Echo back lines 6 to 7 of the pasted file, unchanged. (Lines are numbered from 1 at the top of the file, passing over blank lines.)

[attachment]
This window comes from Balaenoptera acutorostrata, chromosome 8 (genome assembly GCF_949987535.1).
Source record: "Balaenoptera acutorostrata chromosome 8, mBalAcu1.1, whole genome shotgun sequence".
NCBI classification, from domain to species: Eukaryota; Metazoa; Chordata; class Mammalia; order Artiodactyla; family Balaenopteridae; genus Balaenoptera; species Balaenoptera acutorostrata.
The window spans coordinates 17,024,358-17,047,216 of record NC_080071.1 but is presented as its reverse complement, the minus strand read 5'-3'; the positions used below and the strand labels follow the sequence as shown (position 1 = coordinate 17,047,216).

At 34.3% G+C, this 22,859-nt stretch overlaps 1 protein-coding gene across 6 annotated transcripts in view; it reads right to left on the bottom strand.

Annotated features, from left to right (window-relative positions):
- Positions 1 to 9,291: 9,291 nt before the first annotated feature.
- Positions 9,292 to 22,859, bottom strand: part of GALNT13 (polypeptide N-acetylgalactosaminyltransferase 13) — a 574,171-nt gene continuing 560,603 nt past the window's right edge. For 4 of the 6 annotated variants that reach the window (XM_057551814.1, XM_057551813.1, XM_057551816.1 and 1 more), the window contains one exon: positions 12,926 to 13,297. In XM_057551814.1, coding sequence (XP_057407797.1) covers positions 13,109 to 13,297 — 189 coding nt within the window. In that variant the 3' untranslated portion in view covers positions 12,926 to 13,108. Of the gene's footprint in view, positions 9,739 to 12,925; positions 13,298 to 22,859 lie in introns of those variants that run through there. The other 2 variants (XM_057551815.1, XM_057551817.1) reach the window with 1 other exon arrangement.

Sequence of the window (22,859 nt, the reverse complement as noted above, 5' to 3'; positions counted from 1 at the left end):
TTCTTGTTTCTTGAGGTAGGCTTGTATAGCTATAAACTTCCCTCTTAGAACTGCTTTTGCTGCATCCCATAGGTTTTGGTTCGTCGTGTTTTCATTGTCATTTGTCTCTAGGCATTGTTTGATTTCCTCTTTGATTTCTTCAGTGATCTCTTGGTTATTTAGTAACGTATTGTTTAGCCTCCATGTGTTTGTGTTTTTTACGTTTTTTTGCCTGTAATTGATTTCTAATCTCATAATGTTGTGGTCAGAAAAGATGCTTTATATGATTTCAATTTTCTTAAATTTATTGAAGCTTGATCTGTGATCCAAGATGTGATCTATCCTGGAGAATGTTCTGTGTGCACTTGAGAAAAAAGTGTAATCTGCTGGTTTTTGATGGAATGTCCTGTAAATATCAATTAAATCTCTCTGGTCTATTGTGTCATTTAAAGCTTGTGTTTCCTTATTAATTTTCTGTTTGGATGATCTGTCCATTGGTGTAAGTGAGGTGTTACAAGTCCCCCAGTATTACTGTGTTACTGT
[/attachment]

Annotated features, from left to right (window-relative positions):
- Positions 1 to 9,291: 9,291 nt before the first annotated feature.